Hibbertia turleyana is a species of flowering plant in the family Dilleniaceae and is endemic to a small area in the south of Western Australia. It is a low-lying shrub with more or less glabrous, linear leaves and bright yellow flowers with eight or nine stamens in a single group on one side of two densely hairy carpels.
Hibbertia turleyana is a low-lying, multi-stemmed shrub that typically grows to a height of up to 30 cm (12 in) and has more or less glabrous foliage. The leaves are linear, mostly 10–25 mm (0.39–0.98 in) long and 0.8–1.3 mm (0.031–0.051 in) wide on a petiole0.5–1.0 mm (0.020–0.039 in) long. The flowers are usually arranged singly, sometimes in pairs, in leaf axils on a reddish peduncle6–15 mm (0.24–0.59 in) long with hairy, narrow egg-shaped bracts1–2 mm (0.039–0.079 in) long. The five sepals are joined at the base, mostly 5–6 mm (0.20–0.24 in) long, the outer sepals 2–3 mm (0.079–0.118 in) wide and the inner sepals 3–4 mm (0.12–0.16 in) wide. The five petals are bright yellow, egg-shaped with the narrower end towards the base and mostly 5–8 mm (0.20–0.31 in) long with a notch at the tip. There are eight, sometimes nine stamens fused at the base on one side of the two densely hairy carpels that each contain two ovules.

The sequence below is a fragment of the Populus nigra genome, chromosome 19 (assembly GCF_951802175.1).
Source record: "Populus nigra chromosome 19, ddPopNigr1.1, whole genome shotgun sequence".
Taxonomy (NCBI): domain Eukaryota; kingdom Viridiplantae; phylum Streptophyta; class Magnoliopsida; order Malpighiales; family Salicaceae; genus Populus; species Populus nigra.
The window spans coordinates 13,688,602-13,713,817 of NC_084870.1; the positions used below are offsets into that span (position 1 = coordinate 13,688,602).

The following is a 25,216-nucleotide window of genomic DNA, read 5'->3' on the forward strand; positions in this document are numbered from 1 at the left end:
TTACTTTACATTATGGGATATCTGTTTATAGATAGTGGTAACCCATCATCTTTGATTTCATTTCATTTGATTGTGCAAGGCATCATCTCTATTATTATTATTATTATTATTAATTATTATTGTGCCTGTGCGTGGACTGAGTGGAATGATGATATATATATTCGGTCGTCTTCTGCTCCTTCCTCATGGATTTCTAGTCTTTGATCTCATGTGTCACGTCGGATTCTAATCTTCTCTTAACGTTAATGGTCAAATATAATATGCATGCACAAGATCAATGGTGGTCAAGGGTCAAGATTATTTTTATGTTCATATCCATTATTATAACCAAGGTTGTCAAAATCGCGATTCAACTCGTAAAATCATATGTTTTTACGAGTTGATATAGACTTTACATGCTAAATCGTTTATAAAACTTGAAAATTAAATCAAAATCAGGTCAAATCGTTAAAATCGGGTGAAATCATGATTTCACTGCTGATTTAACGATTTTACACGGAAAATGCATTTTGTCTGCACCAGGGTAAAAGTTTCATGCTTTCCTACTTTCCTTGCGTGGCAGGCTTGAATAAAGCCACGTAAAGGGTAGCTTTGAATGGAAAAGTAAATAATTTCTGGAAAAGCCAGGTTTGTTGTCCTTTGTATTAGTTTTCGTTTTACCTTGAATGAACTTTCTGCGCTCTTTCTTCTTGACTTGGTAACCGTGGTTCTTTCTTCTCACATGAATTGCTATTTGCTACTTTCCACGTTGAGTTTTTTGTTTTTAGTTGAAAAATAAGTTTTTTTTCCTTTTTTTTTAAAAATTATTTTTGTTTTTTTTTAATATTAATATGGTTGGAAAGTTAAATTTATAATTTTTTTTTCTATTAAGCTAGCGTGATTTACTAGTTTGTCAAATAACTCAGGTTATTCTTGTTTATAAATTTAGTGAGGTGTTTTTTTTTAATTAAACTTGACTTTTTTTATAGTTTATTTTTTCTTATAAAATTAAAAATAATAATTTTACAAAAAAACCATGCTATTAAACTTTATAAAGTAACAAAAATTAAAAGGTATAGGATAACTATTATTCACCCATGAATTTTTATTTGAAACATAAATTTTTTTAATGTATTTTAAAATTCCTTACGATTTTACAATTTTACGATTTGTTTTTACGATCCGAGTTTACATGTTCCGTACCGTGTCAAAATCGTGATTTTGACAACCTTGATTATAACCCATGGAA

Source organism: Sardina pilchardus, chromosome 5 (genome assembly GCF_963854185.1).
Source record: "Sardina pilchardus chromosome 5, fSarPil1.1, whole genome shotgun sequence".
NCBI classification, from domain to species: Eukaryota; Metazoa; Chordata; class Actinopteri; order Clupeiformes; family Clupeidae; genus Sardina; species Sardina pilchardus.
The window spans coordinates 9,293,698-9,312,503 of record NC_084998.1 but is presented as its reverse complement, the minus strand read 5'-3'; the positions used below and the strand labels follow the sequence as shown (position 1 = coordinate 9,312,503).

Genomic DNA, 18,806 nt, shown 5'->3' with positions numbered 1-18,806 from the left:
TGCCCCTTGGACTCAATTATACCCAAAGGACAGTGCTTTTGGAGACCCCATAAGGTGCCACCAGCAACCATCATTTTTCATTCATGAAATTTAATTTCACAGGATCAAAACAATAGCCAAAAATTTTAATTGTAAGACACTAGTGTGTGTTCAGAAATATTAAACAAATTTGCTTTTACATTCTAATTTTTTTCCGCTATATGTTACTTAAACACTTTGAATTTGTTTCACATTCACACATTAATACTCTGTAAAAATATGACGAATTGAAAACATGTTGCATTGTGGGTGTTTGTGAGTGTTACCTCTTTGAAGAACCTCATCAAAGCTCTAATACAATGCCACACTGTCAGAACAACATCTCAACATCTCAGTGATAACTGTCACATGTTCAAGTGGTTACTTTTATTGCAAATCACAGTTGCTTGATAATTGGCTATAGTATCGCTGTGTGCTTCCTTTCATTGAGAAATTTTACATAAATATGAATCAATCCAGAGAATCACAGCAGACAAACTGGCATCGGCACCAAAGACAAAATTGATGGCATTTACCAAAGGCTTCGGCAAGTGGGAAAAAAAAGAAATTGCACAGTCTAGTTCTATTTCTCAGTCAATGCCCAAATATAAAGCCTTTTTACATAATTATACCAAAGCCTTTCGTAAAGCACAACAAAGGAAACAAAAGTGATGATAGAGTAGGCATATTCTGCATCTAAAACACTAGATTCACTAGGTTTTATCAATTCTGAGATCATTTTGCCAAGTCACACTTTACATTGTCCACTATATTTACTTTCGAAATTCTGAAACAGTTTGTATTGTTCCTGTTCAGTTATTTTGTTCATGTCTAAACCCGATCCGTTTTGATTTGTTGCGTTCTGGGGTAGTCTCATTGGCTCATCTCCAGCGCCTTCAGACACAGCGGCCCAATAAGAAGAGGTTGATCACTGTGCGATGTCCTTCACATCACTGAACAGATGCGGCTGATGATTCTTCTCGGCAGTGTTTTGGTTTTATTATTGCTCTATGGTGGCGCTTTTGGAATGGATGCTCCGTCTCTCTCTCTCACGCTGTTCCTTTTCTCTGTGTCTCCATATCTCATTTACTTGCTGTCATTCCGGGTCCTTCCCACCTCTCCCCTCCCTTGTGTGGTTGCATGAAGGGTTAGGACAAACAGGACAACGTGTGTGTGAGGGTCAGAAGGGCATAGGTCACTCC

Hibbertia turleyana was first formally described in 2004 Judith R. Wheeler in the journal Nuytsia from specimens she collected in Helms Arboretum 2000. The specific epithet (turleyana) honours Coral Turley of Esperance, “in appreciation of her assistance”.
This hibbertia grows in heath and mallee shrubland and is apparently restricted to a small area just north of Esperance in the Esperance Plains and Mallee biogeographic regions of Western Australia.